2354: Stellar Evolution

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Stellar Evolution
It may remain in equilibrium for some time, slowly growing, and then suddenly become significantly redder.
Title text: It may remain in equilibrium for some time, slowly growing, and then suddenly become significantly redder.


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This is a pun on the main sequence, the continuous and distinctive band of stars that appear on Hertzsprung–Russell diagrams.Stars on this band are known as main-sequence stars. These are the most numerous true stars in the universe, and include the Earth's Sun. The main sequence forms a major part of a star's lifecycle, with smaller stars spending more time on it, where they transform hydrogen to helium via nuclear fusion to generate energy and sustain itself.

Miss Lenhart starts off apparently describing the main sequence. However, she veers off into the history of Maine, mentioning the separation of Maine from Massachusetts and its lobstering industry, similar to how towards the end of their lifespans, stars break off from the main sequence to form red or blue giants and move away from the main sequence line on the diagram, and rounds it all off by making a play between "main" and the U.S. state of "Maine", which are homophones.

In the title text, Miss Lenhart creates ambiguity by describing both a main sequence star's transition into a red giant, Maine’s recent political shifting from Democratic (blue state from 1992 through 2012) to partly Republican (half the state voted red for Trump in 2016) for recent presidential elections, and a lobster's reaction to being cooked, turning from a bluish-green to bright red-orange.


[Miss Lenhart stands in front of a chalkboard. On the board are squiggly lines of text and a series of growing circles]
Miss Lenhart: After a star begins fusing hydrogen, it may reach a stable equilibrium in which it separates from Massachusetts and develops a thriving lobster industry.
Miss Lenhart: This is known as the Maine Sequence.

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No comment. Lightcaller (talk) 01:32, 3 September 2020 (UTC)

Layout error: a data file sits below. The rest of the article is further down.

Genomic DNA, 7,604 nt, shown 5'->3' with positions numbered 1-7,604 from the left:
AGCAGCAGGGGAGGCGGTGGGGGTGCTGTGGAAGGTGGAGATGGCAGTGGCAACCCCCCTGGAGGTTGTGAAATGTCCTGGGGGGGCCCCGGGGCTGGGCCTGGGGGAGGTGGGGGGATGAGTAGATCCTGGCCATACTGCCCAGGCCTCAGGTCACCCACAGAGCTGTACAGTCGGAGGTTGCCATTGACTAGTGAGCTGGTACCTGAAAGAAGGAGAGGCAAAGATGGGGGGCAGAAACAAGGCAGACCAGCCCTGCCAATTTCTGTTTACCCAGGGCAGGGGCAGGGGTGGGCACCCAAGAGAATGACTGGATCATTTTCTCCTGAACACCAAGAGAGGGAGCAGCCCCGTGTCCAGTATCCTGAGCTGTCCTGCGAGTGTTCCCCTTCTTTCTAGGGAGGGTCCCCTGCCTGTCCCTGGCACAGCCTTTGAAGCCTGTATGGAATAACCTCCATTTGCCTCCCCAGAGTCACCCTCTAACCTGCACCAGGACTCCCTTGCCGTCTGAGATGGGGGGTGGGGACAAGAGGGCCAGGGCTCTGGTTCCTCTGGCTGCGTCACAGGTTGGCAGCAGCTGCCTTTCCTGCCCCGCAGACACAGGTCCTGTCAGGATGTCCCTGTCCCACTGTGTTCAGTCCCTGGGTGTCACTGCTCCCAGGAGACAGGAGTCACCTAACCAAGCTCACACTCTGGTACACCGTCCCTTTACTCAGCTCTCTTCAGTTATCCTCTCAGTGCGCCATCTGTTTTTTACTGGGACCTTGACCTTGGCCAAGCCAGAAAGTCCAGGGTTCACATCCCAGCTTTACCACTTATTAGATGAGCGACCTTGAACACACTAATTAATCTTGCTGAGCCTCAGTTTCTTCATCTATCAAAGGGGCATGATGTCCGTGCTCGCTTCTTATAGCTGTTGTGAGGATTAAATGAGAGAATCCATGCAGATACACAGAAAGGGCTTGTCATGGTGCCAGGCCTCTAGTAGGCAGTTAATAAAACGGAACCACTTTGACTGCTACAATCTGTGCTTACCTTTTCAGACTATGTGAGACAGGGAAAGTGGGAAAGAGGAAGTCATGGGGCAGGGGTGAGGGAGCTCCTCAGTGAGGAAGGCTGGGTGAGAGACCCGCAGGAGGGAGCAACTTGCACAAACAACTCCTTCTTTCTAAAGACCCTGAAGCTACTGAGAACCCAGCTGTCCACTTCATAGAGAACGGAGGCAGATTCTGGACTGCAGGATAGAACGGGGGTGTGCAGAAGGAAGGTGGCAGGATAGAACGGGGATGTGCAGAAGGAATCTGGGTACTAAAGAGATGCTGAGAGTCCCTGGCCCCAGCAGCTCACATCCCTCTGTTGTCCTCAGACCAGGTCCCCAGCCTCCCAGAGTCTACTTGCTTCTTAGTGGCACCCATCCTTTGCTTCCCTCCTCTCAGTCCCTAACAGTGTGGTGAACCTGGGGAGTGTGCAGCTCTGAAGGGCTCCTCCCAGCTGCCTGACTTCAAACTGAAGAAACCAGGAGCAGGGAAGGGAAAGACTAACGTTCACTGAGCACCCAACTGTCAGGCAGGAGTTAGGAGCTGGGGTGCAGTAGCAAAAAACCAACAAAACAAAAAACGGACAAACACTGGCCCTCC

No reply. Tsumikiminiwa (talk) 23:38, 3 September 2020 (UTC)

Are we sure the title text references cooking a lobster? I was fairly certain it was an allusion to partisan politics in Maine using the traditional blue/red framework. A quick scan of the Wikipedia page on Maine politics seems to support that. 03:19, 3 September 2020 (UTC)

I, on the other hand, was wondering why the politics came into it, when it was clearly just star+lobster reference... Strange, eh? 03:56, 3 September 2020 (UTC)
I'm sure it could be both. 11:11, 3 September 2020 (UTC)
I'm not at all sure that the stats actually match the supposed analogy, without a long stretch of imagination to ignore the 'purple divide' yet uncrossed. And I don't get the feeling that Randall would be even wanting to joke that anywhere may "suddenly become significantly redder". But that's just IMO. 14:29, 3 September 2020 (UTC)
I don't believe it has anything to do with politics - how does the slowly growing part fit in? That is just reading too much into it.
The 'slowly growing' part would be a reference to the fact that the population of Maine (as well that of most other states, the country, and the planet as a whole) has been steadily increasing for most of its history. Main has become significantly redder because even though it is still fairly blue it is less blue and therefore, in US political terminology, more red 02:50, 10 September 2020 (UTC) 06:37, 4 September 2020 (UTC)

No mention in the explanation about the fact that US states are also "stars" (50 stars for 50 states on the US flag)? Or is it just too obvious? 08:23, 4 September 2020 (UTC)

Congratulations! Your Main Sequence Star evolved into Red Giant. 19:45, 18 April 2022 (UTC)